Spilled Salmon questions

Certainly a gray area, however, generally these fish would be wild. Perhaps right at the time of release, when they are still present at the release point where humans did place them, they would not be wild. However, as soon as they are freeswimming and choose a new location for themselves, they would be wild. Of course, identifying exactly when that happens is squishy and people’s opinions may differ. In this specific case, the release was not intentional by humans either!

For the plant scenario you present - if a plant was planted in a specific place by humans, it is cultivated regardless of how long ago that was or whether it remains under care. A pine plantation for instance would not be wild regardless of the age of the stand.

There are a fair amount of threads that deal with the huge variety of wild/not wild scenarios, so if there’s a specific case users are interested in, it can be worth taking a look at those. For captive plants some are:
though there are so many others, I can’t keep track!

Moderators can open those threads up if there’s additional discussion needed.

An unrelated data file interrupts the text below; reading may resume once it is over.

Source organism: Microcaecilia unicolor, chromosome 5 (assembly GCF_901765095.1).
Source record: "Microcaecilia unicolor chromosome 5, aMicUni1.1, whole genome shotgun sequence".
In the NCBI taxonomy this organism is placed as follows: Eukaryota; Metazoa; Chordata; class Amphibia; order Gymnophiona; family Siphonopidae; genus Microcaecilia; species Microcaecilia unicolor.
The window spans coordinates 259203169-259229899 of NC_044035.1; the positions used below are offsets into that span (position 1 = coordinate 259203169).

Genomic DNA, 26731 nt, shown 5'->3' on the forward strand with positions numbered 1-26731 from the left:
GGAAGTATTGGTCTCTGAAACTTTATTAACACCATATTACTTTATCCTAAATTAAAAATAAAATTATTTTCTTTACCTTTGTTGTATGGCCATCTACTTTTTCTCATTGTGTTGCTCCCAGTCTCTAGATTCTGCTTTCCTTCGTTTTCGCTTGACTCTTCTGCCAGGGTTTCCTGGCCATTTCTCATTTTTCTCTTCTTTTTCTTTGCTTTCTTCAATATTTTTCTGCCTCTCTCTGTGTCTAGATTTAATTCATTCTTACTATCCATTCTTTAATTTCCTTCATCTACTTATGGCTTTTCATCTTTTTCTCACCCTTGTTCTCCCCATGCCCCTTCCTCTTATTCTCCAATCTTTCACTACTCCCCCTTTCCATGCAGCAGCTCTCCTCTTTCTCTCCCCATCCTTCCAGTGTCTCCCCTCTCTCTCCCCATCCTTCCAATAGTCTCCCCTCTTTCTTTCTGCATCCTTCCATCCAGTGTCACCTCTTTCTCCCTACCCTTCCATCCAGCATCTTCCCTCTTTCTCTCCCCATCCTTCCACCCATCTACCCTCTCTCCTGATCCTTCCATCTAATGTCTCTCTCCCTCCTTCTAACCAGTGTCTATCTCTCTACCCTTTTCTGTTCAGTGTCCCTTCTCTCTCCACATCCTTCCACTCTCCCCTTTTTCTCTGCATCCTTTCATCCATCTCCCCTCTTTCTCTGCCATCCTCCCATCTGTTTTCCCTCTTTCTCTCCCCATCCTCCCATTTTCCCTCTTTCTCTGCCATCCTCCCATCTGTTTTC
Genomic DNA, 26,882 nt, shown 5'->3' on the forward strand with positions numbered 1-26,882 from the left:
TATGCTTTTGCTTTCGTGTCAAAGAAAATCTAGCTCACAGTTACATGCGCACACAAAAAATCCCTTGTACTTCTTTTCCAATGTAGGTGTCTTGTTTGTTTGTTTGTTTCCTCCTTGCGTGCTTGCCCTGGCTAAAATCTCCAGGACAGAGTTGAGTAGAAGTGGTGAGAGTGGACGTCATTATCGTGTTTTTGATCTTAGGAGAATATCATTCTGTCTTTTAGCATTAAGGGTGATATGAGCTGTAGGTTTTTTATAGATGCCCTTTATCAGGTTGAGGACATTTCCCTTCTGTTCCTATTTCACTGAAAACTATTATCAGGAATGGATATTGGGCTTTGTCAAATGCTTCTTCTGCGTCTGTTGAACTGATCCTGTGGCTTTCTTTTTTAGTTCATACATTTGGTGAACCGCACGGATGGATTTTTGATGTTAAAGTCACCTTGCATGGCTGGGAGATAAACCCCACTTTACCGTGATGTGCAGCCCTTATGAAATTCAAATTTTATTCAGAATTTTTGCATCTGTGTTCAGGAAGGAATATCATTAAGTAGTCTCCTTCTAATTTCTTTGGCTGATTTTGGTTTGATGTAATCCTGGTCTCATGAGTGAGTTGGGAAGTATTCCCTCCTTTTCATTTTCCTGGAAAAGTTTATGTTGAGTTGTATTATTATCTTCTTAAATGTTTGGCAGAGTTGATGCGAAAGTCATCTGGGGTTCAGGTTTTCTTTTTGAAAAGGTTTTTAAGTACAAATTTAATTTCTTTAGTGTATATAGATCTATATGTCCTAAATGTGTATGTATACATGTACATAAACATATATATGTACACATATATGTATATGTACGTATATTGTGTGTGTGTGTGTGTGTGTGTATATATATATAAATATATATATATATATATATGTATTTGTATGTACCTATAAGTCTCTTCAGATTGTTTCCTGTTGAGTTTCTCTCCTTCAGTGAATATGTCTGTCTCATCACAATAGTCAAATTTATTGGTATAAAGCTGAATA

In the Pacific Northwest, most forests at low to moderate elevations (and some higher elevation ones) have been planted by people but this isn’t obvious because the trees aren’t planted in straight lines because the tree planters can’t walk straight lines due to the steep slopes. (Mechanical tree planting is usually impossible for the same reason.) Technically, those trees should be marked as NOT Wild, no matter how old they get. However, making the distinction is a real pain, so I cling to the unlikely possibility that this individual tree originated from wild seed and I mark them wild.

[Thanks for the edit, @dianastuder ]


That makes sense. Here in New England, sometimes I come across forests that have been planted, usually plantations of Red Pine or Norway Spruce that were planted (in straight lines) in old agricultural fields when the land was taken to make watershed lands around new drinking water reservoirs. The straight lines make it easy to tell they were planted, but often there are seedings and saplings of Red Pines or Norway Spruce as well.


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